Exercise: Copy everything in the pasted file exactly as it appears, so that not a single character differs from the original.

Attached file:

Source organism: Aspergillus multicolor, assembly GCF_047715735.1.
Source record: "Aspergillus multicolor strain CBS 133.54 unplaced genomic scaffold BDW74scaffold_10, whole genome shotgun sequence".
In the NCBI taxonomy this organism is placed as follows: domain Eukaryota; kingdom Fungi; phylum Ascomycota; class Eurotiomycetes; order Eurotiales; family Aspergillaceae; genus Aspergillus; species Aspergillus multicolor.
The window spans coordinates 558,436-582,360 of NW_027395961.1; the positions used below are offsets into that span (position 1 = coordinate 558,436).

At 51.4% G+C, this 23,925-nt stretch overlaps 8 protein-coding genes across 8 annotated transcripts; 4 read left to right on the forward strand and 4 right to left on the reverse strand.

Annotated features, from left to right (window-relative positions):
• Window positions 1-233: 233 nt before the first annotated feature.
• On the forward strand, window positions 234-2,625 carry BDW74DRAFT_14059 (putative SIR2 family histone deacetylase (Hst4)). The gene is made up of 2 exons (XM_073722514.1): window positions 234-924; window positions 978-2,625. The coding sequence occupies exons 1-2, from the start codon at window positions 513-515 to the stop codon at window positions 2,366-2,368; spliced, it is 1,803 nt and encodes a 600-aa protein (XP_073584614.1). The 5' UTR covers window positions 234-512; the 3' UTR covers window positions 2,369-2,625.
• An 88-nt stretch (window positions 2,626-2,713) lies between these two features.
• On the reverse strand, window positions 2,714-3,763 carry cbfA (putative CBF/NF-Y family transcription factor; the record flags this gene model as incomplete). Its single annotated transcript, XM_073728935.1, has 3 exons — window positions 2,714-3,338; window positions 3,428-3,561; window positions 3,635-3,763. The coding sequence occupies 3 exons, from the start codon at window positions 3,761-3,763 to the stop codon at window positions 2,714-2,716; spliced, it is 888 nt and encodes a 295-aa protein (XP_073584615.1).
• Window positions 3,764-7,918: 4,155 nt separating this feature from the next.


Source organism: Aspergillus multicolor, assembly GCF_047715735.1.
Source record: "Aspergillus multicolor strain CBS 133.54 unplaced genomic scaffold BDW74scaffold_10, whole genome shotgun sequence".
In the NCBI taxonomy this organism is placed as follows: domain Eukaryota; kingdom Fungi; phylum Ascomycota; class Eurotiomycetes; order Eurotiales; family Aspergillaceae; genus Aspergillus; species Aspergillus multicolor.
The window spans coordinates 558,436-582,360 of NW_027395961.1; the positions used below are offsets into that span (position 1 = coordinate 558,436).

At 51.4% G+C, this 23,925-nt stretch overlaps 8 protein-coding genes across 8 annotated transcripts; 4 read left to right on the forward strand and 4 right to left on the reverse strand.

Annotated features, from left to right (window-relative positions):
• Window positions 1-233: 233 nt before the first annotated feature.
• On the forward strand, window positions 234-2,625 carry BDW74DRAFT_14059 (putative SIR2 family histone deacetylase (Hst4)). The gene is made up of 2 exons (XM_073722514.1): window positions 234-924; window positions 978-2,625. The coding sequence occupies exons 1-2, from the start codon at window positions 513-515 to the stop codon at window positions 2,366-2,368; spliced, it is 1,803 nt and encodes a 600-aa protein (XP_073584614.1). The 5' UTR covers window positions 234-512; the 3' UTR covers window positions 2,369-2,625.
• An 88-nt stretch (window positions 2,626-2,713) lies between these two features.
• On the reverse strand, window positions 2,714-3,763 carry cbfA (putative CBF/NF-Y family transcription factor; the record flags this gene model as incomplete). Its single annotated transcript, XM_073728935.1, has 3 exons — window positions 2,714-3,338; window positions 3,428-3,561; window positions 3,635-3,763. The coding sequence occupies 3 exons, from the start codon at window positions 3,761-3,763 to the stop codon at window positions 2,714-2,716; spliced, it is 888 nt and encodes a 295-aa protein (XP_073584615.1).
• Window positions 3,764-7,918: 4,155 nt separating this feature from the next.